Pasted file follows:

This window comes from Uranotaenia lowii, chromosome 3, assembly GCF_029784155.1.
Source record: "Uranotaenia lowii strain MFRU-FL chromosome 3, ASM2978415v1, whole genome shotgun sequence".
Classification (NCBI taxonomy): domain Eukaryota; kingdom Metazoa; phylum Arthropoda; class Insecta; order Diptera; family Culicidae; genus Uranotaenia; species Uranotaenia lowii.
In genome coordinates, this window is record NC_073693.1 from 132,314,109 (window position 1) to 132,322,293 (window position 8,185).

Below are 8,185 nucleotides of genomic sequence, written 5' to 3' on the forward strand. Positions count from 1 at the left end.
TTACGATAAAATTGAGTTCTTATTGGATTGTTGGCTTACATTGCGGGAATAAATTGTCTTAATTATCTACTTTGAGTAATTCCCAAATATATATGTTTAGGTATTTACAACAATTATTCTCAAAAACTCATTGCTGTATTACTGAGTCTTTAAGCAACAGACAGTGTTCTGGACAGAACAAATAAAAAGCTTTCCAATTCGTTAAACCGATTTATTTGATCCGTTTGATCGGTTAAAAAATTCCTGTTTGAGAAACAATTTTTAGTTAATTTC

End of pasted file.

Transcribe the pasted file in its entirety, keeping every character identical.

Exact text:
This window comes from Uranotaenia lowii, chromosome 3, assembly GCF_029784155.1.
Source record: "Uranotaenia lowii strain MFRU-FL chromosome 3, ASM2978415v1, whole genome shotgun sequence".
Classification (NCBI taxonomy): domain Eukaryota; kingdom Metazoa; phylum Arthropoda; class Insecta; order Diptera; family Culicidae; genus Uranotaenia; species Uranotaenia lowii.
In genome coordinates, this window is record NC_073693.1 from 132,314,109 (window position 1) to 132,322,293 (window position 8,185).

Below are 8,185 nucleotides of genomic sequence, written 5' to 3' on the forward strand. Positions count from 1 at the left end.
TTACGATAAAATTGAGTTCTTATTGGATTGTTGGCTTACATTGCGGGAATAAATTGTCTTAATTATCTACTTTGAGTAATTCCCAAATATATATGTTTAGGTATTTACAACAATTATTCTCAAAAACTCATTGCTGTATTACTGAGTCTTTAAGCAACAGACAGTGTTCTGGACAGAACAAATAAAAAGCTTTCCAATTCGTTAAACCGATTTATTTGATCCGTTTGATCGGTTAAAAAATTCCTGTTTGAGAAACAATTTTTAGTTAATTTC